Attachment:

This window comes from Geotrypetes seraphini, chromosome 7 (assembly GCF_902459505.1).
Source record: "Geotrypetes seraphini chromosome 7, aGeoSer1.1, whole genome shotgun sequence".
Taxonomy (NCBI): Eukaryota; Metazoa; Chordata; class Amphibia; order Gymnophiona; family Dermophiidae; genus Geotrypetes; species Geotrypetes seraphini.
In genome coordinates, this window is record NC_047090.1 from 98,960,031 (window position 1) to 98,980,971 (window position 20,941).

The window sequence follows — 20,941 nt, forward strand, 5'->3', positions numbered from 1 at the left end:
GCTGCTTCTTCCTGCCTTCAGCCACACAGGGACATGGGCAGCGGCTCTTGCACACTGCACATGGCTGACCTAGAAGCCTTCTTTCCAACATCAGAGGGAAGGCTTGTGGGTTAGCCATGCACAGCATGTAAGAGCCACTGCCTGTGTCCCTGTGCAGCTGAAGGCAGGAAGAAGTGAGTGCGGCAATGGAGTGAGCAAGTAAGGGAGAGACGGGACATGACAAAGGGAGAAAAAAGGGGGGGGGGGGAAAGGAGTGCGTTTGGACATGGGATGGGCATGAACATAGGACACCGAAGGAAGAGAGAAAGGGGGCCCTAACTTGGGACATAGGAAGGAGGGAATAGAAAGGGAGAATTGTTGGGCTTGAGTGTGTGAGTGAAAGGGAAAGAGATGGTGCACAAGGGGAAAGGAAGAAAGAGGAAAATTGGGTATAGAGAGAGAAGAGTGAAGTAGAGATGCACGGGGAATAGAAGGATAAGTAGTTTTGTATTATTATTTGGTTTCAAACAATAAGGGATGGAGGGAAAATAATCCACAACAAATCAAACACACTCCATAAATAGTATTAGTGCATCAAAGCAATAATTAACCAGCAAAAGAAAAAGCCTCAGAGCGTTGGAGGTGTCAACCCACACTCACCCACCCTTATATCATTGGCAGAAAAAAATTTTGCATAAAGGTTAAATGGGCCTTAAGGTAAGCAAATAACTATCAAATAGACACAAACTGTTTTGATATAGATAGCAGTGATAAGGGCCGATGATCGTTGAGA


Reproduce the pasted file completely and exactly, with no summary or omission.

This window comes from Geotrypetes seraphini, chromosome 7 (assembly GCF_902459505.1).
Source record: "Geotrypetes seraphini chromosome 7, aGeoSer1.1, whole genome shotgun sequence".
Taxonomy (NCBI): Eukaryota; Metazoa; Chordata; class Amphibia; order Gymnophiona; family Dermophiidae; genus Geotrypetes; species Geotrypetes seraphini.
In genome coordinates, this window is record NC_047090.1 from 98,960,031 (window position 1) to 98,980,971 (window position 20,941).

The window sequence follows — 20,941 nt, forward strand, 5'->3', positions numbered from 1 at the left end:
GCTGCTTCTTCCTGCCTTCAGCCACACAGGGACATGGGCAGCGGCTCTTGCACACTGCACATGGCTGACCTAGAAGCCTTCTTTCCAACATCAGAGGGAAGGCTTGTGGGTTAGCCATGCACAGCATGTAAGAGCCACTGCCTGTGTCCCTGTGCAGCTGAAGGCAGGAAGAAGTGAGTGCGGCAATGGAGTGAGCAAGTAAGGGAGAGACGGGACATGACAAAGGGAGAAAAAAGGGGGGGGGGGGAAAGGAGTGCGTTTGGACATGGGATGGGCATGAACATAGGACACCGAAGGAAGAGAGAAAGGGGGCCCTAACTTGGGACATAGGAAGGAGGGAATAGAAAGGGAGAATTGTTGGGCTTGAGTGTGTGAGTGAAAGGGAAAGAGATGGTGCACAAGGGGAAAGGAAGAAAGAGGAAAATTGGGTATAGAGAGAGAAGAGTGAAGTAGAGATGCACGGGGAATAGAAGGATAAGTAGTTTTGTATTATTATTTGGTTTCAAACAATAAGGGATGGAGGGAAAATAATCCACAACAAATCAAACACACTCCATAAATAGTATTAGTGCATCAAAGCAATAATTAACCAGCAAAAGAAAAAGCCTCAGAGCGTTGGAGGTGTCAACCCACACTCACCCACCCTTATATCATTGGCAGAAAAAAATTTTGCATAAAGGTTAAATGGGCCTTAAGGTAAGCAAATAACTATCAAATAGACACAAACTGTTTTGATATAGATAGCAGTGATAAGGGCCGATGATCGTTGAGA